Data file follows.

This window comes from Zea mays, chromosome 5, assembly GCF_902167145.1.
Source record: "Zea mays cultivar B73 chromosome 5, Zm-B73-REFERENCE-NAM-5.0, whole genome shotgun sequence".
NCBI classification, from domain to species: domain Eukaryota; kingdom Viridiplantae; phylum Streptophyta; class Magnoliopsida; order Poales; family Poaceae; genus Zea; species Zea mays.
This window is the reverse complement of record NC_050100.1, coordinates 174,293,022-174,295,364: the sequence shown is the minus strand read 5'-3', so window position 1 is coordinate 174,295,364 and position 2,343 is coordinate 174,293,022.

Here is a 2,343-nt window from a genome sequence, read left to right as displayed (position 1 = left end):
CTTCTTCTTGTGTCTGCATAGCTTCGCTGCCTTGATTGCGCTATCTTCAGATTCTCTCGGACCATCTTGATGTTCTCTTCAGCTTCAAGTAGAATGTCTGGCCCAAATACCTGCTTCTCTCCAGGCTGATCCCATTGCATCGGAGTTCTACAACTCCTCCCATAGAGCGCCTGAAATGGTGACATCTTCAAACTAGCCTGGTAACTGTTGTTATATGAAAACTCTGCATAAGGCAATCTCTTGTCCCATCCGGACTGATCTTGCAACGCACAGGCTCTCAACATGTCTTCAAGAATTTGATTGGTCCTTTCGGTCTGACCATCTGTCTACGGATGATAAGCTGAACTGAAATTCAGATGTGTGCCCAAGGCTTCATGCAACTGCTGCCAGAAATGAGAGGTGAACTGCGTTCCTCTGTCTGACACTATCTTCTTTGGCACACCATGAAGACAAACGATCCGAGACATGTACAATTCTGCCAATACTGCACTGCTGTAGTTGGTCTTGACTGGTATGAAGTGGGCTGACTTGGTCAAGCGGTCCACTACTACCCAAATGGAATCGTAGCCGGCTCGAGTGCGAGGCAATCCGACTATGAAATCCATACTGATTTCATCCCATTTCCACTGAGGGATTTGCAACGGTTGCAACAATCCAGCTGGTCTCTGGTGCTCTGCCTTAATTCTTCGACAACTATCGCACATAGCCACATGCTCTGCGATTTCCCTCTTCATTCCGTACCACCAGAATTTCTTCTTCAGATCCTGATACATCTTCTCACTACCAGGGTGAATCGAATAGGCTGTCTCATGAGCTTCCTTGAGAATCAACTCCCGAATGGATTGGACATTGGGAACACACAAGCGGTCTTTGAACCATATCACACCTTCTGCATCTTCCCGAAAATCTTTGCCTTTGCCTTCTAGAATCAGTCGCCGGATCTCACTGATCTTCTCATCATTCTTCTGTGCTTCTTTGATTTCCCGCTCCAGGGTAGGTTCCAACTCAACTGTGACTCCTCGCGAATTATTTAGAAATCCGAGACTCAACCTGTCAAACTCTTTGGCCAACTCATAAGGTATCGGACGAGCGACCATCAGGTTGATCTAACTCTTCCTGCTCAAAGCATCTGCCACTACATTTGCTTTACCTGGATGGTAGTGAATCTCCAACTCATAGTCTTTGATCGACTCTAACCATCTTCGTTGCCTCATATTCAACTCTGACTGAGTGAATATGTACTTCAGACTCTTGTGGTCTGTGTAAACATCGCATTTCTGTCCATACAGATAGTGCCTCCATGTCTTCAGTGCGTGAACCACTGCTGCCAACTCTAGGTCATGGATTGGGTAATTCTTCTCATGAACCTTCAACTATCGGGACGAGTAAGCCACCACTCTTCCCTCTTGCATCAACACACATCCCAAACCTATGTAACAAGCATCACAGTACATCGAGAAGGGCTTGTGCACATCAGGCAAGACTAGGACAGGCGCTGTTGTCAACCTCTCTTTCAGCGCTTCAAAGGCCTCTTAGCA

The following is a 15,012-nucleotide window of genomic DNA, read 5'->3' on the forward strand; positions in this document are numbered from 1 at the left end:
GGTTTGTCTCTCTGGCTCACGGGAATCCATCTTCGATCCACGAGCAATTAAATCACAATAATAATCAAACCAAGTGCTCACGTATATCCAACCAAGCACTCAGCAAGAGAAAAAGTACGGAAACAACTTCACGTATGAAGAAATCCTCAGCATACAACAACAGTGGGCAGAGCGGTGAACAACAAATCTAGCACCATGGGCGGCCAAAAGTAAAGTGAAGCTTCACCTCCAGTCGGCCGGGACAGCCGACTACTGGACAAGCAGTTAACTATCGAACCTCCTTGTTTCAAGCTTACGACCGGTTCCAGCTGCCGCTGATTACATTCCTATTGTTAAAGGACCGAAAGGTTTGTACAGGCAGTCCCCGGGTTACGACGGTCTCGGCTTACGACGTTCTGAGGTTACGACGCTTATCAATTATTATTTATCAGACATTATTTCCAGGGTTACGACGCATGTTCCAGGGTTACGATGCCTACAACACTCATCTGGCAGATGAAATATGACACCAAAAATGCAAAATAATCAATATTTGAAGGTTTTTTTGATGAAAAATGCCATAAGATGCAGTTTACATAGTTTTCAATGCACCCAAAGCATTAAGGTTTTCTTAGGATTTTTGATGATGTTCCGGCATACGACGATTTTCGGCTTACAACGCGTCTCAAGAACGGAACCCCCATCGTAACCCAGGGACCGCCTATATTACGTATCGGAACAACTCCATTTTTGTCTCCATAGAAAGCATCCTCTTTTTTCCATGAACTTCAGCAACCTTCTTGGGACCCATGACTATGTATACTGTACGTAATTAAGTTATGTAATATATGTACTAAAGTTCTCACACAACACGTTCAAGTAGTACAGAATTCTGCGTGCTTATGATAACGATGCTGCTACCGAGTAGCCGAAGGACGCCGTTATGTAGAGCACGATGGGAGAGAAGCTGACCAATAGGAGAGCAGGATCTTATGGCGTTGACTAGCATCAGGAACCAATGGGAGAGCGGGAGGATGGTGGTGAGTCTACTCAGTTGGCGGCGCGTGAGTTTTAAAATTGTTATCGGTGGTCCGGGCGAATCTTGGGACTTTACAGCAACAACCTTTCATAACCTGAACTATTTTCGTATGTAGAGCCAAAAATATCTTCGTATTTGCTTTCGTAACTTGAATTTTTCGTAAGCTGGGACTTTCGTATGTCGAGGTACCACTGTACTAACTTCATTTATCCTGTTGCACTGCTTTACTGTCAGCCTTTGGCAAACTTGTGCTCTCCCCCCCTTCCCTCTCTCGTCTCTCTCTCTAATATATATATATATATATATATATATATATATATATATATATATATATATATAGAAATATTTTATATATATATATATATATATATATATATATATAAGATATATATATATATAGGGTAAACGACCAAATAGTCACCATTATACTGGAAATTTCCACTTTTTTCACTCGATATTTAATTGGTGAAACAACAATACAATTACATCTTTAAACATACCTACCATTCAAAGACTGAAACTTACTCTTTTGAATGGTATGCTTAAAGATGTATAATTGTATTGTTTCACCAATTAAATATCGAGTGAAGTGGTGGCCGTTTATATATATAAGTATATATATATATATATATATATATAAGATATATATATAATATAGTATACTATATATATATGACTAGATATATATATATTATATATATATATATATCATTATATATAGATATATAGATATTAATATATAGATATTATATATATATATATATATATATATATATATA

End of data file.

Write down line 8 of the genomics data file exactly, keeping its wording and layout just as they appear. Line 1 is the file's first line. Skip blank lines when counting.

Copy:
GGTTTGTCTCTCTGGCTCACGGGAATCCATCTTCGATCCACGAGCAATTAAATCACAATAATAATCAAACCAAGTGCTCACGTATATCCAACCAAGCACTCAGCAAGAGAAAAAGTACGGAAACAACTTCACGTATGAAGAAATCCTCAGCATACAACAACAGTGGGCAGAGCGGTGAACAACAAATCTAGCACCATGGGCGGCCAAAAGTAAAGTGAAGCTTCACCTCCAGTCGGCCGGGACAGCCGACTACTGGACAAGCAGTTAACTATCGAACCTCCTTGTTTCAAGCTTACGACCGGTTCCAGCTGCCGCTGATTACATTCCTATTGTTAAAGGACCGAAAGGTTTGTACAGGCAGTCCCCGGGTTACGACGGTCTCGGCTTACGACGTTCTGAGGTTACGACGCTTATCAATTATTATTTATCAGACATTATTTCCAGGGTTACGACGCATGTTCCAGGGTTACGATGCCTACAACACTCATCTGGCAGATGAAATATGACACCAAAAATGCAAAATAATCAATATTTGAAGGTTTTTTTGATGAAAAATGCCATAAGATGCAGTTTACATAGTTTTCAATGCACCCAAAGCATTAAGGTTTTCTTAGGATTTTTGATGATGTTCCGGCATACGACGATTTTCGGCTTACAACGCGTCTCAAGAACGGAACCCCCATCGTAACCCAGGGACCGCCTATATTACGTATCGGAACAACTCCATTTTTGTCTCCATAGAAAGCATCCTCTTTTTTCCATGAACTTCAGCAACCTTCTTGGGACCCATGACTATGTATACTGTACGTAATTAAGTTATGTAATATATGTACTAAAGTTCTCACACAACACGTTCAAGTAGTACAGAATTCTGCGTGCTTATGATAACGATGCTGCTACCGAGTAGCCGAAGGACGCCGTTATGTAGAGCACGATGGGAGAGAAGCTGACCAATAGGAGAGCAGGATCTTATGGCGTTGACTAGCATCAGGAACCAATGGGAGAGCGGGAGGATGGTGGTGAGTCTACTCAGTTGGCGGCGCGTGAGTTTTAAAATTGTTATCGGTGGTCCGGGCGAATCTTGGGACTTTACAGCAACAACCTTTCATAACCTGAACTATTTTCGTATGTAGAGCCAAAAATATCTTCGTATTTGCTTTCGTAACTTGAATTTTTCGTAAGCTGGGACTTTCGTATGTCGAGGTACCACTGTACTAACTTCATTTATCCTGTTGCACTGCTTTACTGTCAGCCTTTGGCAAACTTGTGCTCTCCCCCCCTTCCCTCTCTCGTCTCTCTCTCTAATATATATATATATATATATATATATATATATATATATATATATATATATATAGAAATATTTTATATATATATATATATATATATATATATATATAAGATATATATATATATAGGGTAAACGACCAAATAGTCACCATTATACTGGAAATTTCCACTTTTTTCACTCGATATTTAATTGGTGAAACAACAATACAATTACATCTTTAAACATACCTACCATTCAAAGACTGAAACTTACTCTTTTGAATGGTATGCTTAAAGATGTATAATTGTATTGTTTCACCAATTAAATATCGAGTGAAGTGGTGGCCGTTTATATATATAAGTATATATATATATATATATATATATAAGATATATATATAATATAGTATACTATATATATATGACTAGATATATATATATTATATATATATATATATCATTATATATAGATATATAGATATTAATATATAGATATTATATATATATATATATATATATATATATATA